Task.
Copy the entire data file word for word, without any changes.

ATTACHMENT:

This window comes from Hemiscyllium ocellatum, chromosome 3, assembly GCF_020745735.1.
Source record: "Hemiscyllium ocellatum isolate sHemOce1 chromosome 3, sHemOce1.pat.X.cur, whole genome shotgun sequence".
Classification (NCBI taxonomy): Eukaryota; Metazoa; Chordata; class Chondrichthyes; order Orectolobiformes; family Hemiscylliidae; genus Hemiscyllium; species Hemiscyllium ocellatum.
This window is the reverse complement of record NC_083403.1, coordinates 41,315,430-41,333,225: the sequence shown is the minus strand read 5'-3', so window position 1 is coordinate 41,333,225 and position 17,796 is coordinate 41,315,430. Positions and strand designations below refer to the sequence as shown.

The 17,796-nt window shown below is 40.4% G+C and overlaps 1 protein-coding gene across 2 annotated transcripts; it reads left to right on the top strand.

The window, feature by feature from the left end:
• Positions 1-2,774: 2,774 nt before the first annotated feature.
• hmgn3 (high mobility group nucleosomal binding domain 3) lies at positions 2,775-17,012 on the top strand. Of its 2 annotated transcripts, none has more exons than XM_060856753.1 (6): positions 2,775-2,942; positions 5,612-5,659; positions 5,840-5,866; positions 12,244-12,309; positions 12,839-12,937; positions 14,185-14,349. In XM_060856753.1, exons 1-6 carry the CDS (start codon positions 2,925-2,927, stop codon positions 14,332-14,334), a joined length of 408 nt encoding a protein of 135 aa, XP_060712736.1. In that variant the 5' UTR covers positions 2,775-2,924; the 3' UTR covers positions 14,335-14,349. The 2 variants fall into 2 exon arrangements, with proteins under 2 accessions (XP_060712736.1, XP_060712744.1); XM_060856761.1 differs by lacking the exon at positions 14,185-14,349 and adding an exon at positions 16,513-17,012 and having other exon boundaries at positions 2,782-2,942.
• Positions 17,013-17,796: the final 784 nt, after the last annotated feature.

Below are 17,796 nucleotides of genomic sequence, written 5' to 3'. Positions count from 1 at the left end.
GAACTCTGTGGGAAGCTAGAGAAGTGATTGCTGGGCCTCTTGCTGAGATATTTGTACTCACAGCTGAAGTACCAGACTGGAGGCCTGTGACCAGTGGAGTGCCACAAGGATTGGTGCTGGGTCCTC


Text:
This window comes from Hemiscyllium ocellatum, chromosome 3, assembly GCF_020745735.1.
Source record: "Hemiscyllium ocellatum isolate sHemOce1 chromosome 3, sHemOce1.pat.X.cur, whole genome shotgun sequence".
Classification (NCBI taxonomy): Eukaryota; Metazoa; Chordata; class Chondrichthyes; order Orectolobiformes; family Hemiscylliidae; genus Hemiscyllium; species Hemiscyllium ocellatum.
This window is the reverse complement of record NC_083403.1, coordinates 41,315,430-41,333,225: the sequence shown is the minus strand read 5'-3', so window position 1 is coordinate 41,333,225 and position 17,796 is coordinate 41,315,430. Positions and strand designations below refer to the sequence as shown.

The 17,796-nt window shown below is 40.4% G+C and overlaps 1 protein-coding gene across 2 annotated transcripts; it reads left to right on the top strand.

The window, feature by feature from the left end:
• Positions 1-2,774: 2,774 nt before the first annotated feature.
• hmgn3 (high mobility group nucleosomal binding domain 3) lies at positions 2,775-17,012 on the top strand. Of its 2 annotated transcripts, none has more exons than XM_060856753.1 (6): positions 2,775-2,942; positions 5,612-5,659; positions 5,840-5,866; positions 12,244-12,309; positions 12,839-12,937; positions 14,185-14,349. In XM_060856753.1, exons 1-6 carry the CDS (start codon positions 2,925-2,927, stop codon positions 14,332-14,334), a joined length of 408 nt encoding a protein of 135 aa, XP_060712736.1. In that variant the 5' UTR covers positions 2,775-2,924; the 3' UTR covers positions 14,335-14,349. The 2 variants fall into 2 exon arrangements, with proteins under 2 accessions (XP_060712736.1, XP_060712744.1); XM_060856761.1 differs by lacking the exon at positions 14,185-14,349 and adding an exon at positions 16,513-17,012 and having other exon boundaries at positions 2,782-2,942.
• Positions 17,013-17,796: the final 784 nt, after the last annotated feature.

Below are 17,796 nucleotides of genomic sequence, written 5' to 3'. Positions count from 1 at the left end.
GAACTCTGTGGGAAGCTAGAGAAGTGATTGCTGGGCCTCTTGCTGAGATATTTGTACTCACAGCTGAAGTACCAGACTGGAGGCCTGTGACCAGTGGAGTGCCACAAGGATTGGTGCTGGGTCCTC